Pancake Day

Bacon, Spinach and Cheddar Pancake

In the UK it was Shrove Tuesday yesterday; or pancake day if you prefer.

Most people forget pancake day these days. It was always a big deal when I was growing up – but the only pancake you’d ever get was dressed in a squeeze of lemon and some sugar. Maybe I was just deprived but it’s all I knew in the 70’s and early 80s.

We already had pancakes this week; Freya and I met up with her brother and his girlfriend in Chelsea for Dutch Pancakes in My Old Dutch. It wasn’t bad although £10 for a pancake with a few pizza toppings is a bit much. That said the beer was reasonably prices and I have a very nice Kriek Boon – which usually costs a lot more.

I promised Freya pancakes this week – and hoped to have a few for dinner before going to our regular Rock’n’Roll dancing class  – but North Circular traffic put a stop to that. It did allow us a good two hours to think about the pizza toppings. It also allowed an amusing text exchange between a couple of my friends – who eventually admitted defeat to my relentless pancake puns.

Bacon, Spinach and cheese was the eventual winner – going totally against the ‘no cooking meat on the boat rule’. Rules are made to be broken though.

Pancakes are pretty easy to make – it’s only eggs flour and milk. Some people add melted butter to the batter, some add and extra egg yolk, some add oil. I opted for the extra yolk option but only because I had one lying around from a previous recipe.

You need your pan to be super hot. I always make my pancakes in a mix of butter and oil – and wait for the butter to brown. I also tend to make savoury pancakes a bit thicker than the sweet variety as the toppings tend to tear the base and it all goes horribly wrong if you need to grill the cheese afterwards. You just can’t shift them out of the pan! Thicker is better in this case.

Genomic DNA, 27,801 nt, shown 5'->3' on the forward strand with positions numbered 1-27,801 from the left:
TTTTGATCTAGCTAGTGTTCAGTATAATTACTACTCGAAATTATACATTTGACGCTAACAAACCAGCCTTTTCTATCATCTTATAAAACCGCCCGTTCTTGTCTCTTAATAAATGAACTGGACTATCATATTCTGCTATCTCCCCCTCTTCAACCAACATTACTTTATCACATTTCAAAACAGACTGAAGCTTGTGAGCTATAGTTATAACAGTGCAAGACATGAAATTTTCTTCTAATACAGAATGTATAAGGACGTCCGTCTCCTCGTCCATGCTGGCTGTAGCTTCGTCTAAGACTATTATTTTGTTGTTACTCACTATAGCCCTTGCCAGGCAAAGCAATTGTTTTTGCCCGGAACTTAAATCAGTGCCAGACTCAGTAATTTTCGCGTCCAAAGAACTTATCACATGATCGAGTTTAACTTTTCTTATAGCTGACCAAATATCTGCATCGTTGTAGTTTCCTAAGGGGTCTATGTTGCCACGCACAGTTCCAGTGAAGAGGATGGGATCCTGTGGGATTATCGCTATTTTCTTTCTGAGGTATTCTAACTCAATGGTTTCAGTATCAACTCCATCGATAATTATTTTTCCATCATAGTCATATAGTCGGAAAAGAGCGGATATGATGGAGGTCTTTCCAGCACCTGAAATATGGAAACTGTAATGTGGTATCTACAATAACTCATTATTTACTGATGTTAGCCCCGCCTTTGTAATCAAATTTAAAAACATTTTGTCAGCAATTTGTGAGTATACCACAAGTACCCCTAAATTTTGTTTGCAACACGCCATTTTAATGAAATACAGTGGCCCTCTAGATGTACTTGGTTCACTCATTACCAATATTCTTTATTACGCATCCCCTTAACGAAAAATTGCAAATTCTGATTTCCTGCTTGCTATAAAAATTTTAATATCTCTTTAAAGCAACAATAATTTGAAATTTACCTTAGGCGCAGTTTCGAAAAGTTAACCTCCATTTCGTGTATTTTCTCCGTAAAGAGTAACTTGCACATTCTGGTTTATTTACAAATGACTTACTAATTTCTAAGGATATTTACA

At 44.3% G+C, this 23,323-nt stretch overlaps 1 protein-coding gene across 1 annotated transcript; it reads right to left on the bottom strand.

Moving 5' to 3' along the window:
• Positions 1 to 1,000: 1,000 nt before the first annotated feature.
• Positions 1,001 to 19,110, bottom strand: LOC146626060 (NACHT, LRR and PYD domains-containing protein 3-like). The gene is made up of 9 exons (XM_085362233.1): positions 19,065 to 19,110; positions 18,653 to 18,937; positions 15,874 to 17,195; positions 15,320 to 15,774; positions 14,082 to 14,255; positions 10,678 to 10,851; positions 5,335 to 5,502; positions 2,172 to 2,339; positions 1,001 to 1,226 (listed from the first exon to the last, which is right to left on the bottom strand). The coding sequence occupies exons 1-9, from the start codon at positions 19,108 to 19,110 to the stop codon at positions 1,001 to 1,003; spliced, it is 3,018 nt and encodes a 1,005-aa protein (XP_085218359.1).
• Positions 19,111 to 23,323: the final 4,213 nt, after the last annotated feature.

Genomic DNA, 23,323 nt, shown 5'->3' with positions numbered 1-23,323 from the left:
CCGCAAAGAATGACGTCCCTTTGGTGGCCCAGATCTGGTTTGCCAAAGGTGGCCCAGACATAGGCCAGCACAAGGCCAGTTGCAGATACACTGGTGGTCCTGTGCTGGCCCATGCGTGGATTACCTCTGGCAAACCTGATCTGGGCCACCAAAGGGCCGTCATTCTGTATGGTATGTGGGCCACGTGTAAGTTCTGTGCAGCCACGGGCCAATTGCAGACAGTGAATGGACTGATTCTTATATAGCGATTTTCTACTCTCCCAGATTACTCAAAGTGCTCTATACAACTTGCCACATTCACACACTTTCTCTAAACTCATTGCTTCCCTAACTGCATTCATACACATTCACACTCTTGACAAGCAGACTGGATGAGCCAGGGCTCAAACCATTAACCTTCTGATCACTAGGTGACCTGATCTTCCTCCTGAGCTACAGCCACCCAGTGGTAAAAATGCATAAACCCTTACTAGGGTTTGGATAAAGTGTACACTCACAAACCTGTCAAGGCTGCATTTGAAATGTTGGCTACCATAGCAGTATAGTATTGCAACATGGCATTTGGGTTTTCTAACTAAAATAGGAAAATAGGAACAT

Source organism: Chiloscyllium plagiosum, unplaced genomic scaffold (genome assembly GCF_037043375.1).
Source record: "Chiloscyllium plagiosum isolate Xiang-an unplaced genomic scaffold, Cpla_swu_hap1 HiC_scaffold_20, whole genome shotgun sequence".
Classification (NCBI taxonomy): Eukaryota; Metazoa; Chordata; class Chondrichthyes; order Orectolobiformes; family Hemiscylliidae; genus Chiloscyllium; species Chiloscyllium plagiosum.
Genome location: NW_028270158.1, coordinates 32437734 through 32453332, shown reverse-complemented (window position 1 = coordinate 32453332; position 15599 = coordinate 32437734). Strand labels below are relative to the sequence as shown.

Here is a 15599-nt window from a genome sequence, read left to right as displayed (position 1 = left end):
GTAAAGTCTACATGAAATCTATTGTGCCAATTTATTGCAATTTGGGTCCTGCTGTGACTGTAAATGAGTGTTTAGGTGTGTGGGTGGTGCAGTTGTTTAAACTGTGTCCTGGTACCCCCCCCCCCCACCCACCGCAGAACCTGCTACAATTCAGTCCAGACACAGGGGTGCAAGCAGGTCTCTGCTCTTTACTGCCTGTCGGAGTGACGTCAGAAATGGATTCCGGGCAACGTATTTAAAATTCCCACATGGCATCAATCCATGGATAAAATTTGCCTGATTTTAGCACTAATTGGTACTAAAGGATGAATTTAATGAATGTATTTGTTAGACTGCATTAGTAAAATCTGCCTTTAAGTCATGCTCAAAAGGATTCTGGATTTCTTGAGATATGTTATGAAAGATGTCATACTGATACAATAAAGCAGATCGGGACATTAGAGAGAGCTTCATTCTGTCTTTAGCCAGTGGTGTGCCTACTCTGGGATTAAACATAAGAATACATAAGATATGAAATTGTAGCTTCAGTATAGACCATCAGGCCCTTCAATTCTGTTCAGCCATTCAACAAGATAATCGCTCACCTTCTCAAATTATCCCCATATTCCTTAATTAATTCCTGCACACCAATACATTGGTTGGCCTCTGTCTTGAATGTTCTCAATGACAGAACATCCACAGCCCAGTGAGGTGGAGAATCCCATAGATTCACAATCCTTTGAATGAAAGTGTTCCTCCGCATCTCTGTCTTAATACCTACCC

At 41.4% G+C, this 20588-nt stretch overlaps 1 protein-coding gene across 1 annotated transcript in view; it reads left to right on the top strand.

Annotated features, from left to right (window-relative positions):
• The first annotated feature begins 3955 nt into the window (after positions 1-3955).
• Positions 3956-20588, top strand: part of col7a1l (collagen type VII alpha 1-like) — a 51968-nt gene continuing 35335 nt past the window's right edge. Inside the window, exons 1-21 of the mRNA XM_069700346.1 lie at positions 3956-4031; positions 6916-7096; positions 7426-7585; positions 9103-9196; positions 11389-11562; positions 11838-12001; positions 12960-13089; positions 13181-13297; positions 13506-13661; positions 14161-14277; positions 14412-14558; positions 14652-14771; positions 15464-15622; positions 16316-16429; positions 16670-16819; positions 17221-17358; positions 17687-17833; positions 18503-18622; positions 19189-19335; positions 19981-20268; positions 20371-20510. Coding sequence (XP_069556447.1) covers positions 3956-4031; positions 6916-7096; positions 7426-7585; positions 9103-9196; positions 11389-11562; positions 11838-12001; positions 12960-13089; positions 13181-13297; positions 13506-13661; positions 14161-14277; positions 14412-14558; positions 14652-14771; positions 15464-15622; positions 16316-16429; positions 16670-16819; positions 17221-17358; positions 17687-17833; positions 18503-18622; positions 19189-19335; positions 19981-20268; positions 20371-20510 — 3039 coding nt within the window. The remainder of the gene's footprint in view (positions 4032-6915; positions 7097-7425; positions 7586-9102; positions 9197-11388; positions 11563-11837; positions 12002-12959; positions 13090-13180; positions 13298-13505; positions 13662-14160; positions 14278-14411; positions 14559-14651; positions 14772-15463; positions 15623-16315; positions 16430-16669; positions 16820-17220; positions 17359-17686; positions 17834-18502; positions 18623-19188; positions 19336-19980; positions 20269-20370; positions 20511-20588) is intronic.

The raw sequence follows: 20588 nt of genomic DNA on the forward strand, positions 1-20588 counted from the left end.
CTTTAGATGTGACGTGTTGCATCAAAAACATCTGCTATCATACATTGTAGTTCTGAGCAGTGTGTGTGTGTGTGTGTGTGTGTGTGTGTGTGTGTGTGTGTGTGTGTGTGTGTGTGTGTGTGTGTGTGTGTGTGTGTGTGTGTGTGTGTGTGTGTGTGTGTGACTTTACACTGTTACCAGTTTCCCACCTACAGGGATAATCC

I fried the bacon in a pan first – I used really cheap bacon bits from Morrisons – I think they were only 89p – in keeping with the frugality of pancake day. In hindsight a better quality of bacon might have been better – less salty for a start – although it didn’t bother me.

Once you’ve make your pancake, top it with trimmed spinach leaves, your cooked bacon and a generous handful of grated cheese. Pop it under the grill and let the cheese bubble.

When it’s ready slide it onto a plate and serve.

I made enough batter for two each but one was enough really. It was very filling and very very tasty.

I think I might start making pancake pizzas from now on. It uses up eggs and milk and there’s always something you can put on a pizza/pancake.

Baked Onions and Savoury Porridge

Baked Onions and Savoury Porridge

Yes you read it right. Savoury porridge!

One of the more curious offerings in Hugh Fearnley Whittingstall’s River Cottage Light and Easy cookbook – this recipe was potentially the dud in the book. I remember making practically everything in one of Ottolenghi’s books once and then tried something with Verjus and it make me think ‘well you can’t always get it right’. This recipe for me could have been that recipe.

But it wasn’t – it was very good indeed. Freya looked puzzled – and a little cautious but she liked it too.

We ate quite late today having gone to the gym after work – I didn’t start making it till 8:30pm and it is quite time consuming. Fortunately we were watching the film ‘Locke’ – another film I thoroughly recommend you watching. It only has one person in it and he drives a car from Birmingham to London for the duration of the film. Curious!? Give it a go!

To make this you top and tail some big onions (leave them in their skins) and roast them on a bed of oil, thyme and sea salt until they caramelise. The you add bay leaves, and garlic, wrap in foil and bake for even longer this time until they are tender. This took about an hour.

Take the onions out and keep them warm. Add stock to the herbs and oil and then make a porridge as you usually would – stirring for about 10 minutes, checking the seasoning along the way. While the porridge is cooking, toast some hazelnuts and chop a little parsley.

Then you’re done. Just serve the porridge with a couple of onion halves, a few crushed hazelnuts and the parsley.

It’s very much like a risotto. Quite creamy despite there being no dairy. Much like the ‘actual’ risotto I made the other day it feels like it’s got cream in it but it hasn’t at all.

This really was better than I expected and I would probably make it again if I was having someone round just to see them raise their eyebrows in disbelief. If it were just for me I would probably give it a miss as it takes too long to make and I much prefer the oven baked risotto I made the other day.

That said. How often do you only have onions and porridge in your cupboards! Pretty sure it could be an emergency meal!